Friday, April 29, 2011

I Am 

Life’s Like That

Onir’s I Am tells four stories of four individuals who have to make difficult choices.  It’s a brave attempt at personal filmmaking, talking of situations when society, law or politics intervenes in the lives of ordinary human beings.  Set in four cities, the stories do not have a particular binding theme, all  they have in common is director Onir’s compassionate point of view. It also one of the few movies funded by people who believed in it, and the sheer sincerity shines through, whether one agrees with the film’s approach or not.

In the first (perhaps weakest) story, Afia (Nandita Das) wants to go in for artificial insemination to have a child, considered a problem because she is divorced. She has an awkward meeting with the donor (Purab Kohli) because she wants “a face.”  Her friend Megha (Juhi Chawla) returns to a ravaged Kashmir of her childhood. She is angry and resentful because of the violence her family and other Pandits faced, while her friend Rubina (Manisha Koirala) silently conveys to her that the ones left behind suffered too.  I Am Megha is the strongest, most poignant and heartfelt of the four stories. With a gentle lyricism it concludes that women on both sides of the man-made fence have to pay the price for a war they did not choose.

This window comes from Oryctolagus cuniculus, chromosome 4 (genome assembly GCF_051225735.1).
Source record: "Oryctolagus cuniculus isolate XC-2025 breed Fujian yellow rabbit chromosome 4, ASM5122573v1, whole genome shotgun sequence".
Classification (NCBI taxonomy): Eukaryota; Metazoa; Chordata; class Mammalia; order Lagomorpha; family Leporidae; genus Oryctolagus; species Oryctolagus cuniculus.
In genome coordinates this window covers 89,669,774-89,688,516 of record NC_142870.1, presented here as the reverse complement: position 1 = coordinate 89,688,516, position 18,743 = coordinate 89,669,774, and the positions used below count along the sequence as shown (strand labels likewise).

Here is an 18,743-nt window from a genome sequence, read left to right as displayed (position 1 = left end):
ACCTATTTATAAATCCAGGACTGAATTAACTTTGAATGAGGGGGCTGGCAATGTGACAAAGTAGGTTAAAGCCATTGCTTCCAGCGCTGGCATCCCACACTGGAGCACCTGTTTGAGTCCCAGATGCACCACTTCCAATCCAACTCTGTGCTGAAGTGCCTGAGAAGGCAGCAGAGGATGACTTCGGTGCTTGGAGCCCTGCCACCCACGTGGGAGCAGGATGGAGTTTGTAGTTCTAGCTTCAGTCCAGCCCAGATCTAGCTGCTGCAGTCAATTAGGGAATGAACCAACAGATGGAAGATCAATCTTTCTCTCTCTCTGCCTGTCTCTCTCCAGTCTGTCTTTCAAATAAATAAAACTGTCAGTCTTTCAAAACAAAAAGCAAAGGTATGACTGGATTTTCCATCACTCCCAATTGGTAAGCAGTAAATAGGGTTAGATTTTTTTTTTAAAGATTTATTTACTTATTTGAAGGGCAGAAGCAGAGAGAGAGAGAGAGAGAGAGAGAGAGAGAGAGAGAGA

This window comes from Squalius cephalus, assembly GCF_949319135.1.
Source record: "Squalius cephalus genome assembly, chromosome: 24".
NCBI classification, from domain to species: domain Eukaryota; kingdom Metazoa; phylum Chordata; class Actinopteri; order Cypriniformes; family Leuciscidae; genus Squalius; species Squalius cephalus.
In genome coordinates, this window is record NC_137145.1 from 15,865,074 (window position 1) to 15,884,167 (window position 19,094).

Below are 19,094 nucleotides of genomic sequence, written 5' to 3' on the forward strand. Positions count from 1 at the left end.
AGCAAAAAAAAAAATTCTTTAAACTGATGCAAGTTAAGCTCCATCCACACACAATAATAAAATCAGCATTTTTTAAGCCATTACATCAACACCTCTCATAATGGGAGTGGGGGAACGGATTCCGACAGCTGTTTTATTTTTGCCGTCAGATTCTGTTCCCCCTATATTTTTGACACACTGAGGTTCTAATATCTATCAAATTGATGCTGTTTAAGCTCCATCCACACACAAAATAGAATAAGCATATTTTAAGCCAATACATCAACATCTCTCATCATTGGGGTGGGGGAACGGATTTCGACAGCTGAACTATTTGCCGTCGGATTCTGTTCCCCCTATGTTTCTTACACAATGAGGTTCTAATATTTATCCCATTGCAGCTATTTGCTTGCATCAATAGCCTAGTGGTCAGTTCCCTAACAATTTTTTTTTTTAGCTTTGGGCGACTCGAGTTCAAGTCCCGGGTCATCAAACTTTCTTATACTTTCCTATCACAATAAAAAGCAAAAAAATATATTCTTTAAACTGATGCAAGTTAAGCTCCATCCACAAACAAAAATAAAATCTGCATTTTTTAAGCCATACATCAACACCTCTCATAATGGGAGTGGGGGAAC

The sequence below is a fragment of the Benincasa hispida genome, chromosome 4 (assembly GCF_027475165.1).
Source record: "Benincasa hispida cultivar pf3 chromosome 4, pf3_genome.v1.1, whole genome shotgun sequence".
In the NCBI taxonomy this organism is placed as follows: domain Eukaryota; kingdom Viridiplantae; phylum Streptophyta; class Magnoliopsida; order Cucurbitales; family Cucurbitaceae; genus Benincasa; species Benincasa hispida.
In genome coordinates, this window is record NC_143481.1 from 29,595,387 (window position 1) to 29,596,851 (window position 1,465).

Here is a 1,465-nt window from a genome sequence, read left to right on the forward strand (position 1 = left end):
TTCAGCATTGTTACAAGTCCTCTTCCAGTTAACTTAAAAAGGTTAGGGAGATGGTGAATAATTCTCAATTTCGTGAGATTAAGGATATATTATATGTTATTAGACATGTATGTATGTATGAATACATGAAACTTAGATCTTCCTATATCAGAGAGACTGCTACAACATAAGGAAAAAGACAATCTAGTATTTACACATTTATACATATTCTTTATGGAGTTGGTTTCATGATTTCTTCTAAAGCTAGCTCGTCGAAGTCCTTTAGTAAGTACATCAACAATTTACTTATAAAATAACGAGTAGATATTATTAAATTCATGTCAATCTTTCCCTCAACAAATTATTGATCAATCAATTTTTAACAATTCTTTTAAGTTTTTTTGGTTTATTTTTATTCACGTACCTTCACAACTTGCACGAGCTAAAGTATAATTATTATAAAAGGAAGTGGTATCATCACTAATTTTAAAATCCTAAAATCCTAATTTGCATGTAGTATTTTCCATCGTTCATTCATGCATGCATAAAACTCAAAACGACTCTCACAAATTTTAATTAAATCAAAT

I Am Abhimanyu is the story of a victim of child abuse, who grows up to be promiscuous and exploitative.  Abhimanyu (Sanjay Suri) was abused by his stepfather (Anurag Kashyap), and with typical emotional blindness his mother (Shernaz Patel) does not see or understand.  In the last story,  Jai (Rahul Bose) is seduced by a man, who is in cahoots with a blackmailing cop.

The film, has some jagged edges, but Onir is earnest, honest and not afraid to make a statement at a time when films are meant to be just light entertainment. If anyone sees a slice of their life in the film or understands the angst of another, that’s reward enough.


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